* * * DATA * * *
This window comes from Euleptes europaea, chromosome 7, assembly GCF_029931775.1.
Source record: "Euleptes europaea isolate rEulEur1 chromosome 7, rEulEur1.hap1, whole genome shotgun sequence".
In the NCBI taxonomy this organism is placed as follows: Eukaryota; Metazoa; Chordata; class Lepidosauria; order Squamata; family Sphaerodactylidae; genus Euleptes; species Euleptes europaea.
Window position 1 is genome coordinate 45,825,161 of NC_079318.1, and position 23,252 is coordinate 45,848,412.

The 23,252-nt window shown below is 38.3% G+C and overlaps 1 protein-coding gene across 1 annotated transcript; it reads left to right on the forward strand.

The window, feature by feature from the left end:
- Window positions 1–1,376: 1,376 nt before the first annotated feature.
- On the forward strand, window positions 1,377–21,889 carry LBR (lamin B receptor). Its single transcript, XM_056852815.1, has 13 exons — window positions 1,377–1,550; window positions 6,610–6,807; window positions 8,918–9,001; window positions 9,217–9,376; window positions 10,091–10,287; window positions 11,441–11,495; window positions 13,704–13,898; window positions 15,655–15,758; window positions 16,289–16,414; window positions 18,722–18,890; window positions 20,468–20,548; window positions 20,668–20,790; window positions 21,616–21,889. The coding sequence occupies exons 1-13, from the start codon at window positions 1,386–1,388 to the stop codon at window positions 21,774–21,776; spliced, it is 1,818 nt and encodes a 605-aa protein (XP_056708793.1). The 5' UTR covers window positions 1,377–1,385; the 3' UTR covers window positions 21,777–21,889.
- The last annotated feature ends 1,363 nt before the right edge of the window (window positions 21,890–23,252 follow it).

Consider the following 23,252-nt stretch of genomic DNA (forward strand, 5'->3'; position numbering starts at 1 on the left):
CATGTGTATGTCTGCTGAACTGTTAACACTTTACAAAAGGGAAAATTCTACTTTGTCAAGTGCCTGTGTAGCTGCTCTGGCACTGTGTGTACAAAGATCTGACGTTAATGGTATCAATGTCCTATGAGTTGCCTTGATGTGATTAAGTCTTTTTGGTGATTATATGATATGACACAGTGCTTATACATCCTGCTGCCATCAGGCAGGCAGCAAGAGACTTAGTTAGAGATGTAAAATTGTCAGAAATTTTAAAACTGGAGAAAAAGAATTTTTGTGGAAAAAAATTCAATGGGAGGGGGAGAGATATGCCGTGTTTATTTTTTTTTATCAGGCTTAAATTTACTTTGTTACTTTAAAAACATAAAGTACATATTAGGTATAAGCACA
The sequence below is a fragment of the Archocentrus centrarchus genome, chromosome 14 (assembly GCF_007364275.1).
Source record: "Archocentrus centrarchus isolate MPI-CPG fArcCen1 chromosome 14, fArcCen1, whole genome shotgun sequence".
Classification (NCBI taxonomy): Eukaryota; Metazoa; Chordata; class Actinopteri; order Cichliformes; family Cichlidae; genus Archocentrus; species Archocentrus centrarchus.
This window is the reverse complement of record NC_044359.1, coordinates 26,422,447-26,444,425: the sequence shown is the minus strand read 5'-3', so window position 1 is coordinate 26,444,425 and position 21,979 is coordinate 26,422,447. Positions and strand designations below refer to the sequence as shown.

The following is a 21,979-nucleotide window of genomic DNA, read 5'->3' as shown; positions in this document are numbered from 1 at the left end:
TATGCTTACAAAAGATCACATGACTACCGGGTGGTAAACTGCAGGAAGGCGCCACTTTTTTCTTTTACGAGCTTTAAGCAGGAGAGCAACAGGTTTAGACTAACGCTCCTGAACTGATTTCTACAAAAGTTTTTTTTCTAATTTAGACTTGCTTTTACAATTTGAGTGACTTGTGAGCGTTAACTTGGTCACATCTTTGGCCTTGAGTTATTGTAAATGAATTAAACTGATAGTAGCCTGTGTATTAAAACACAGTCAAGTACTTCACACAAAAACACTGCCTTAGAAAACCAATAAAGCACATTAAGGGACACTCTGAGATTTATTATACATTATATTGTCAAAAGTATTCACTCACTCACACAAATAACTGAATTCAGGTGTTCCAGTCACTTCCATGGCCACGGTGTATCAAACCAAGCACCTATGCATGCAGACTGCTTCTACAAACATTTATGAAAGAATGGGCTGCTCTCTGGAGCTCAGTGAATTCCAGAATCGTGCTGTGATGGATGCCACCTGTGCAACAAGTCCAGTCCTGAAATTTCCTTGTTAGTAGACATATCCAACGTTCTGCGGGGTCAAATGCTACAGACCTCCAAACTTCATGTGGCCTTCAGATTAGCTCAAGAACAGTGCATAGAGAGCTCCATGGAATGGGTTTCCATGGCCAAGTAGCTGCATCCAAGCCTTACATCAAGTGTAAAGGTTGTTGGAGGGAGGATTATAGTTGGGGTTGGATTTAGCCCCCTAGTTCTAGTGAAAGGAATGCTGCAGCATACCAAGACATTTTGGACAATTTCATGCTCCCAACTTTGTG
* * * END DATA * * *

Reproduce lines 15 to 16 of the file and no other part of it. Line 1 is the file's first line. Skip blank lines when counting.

This window is the reverse complement of record NC_044359.1, coordinates 26,422,447-26,444,425: the sequence shown is the minus strand read 5'-3', so window position 1 is coordinate 26,444,425 and position 21,979 is coordinate 26,422,447. Positions and strand designations below refer to the sequence as shown.

The following is a 21,979-nucleotide window of genomic DNA, read 5'->3' as shown; positions in this document are numbered from 1 at the left end: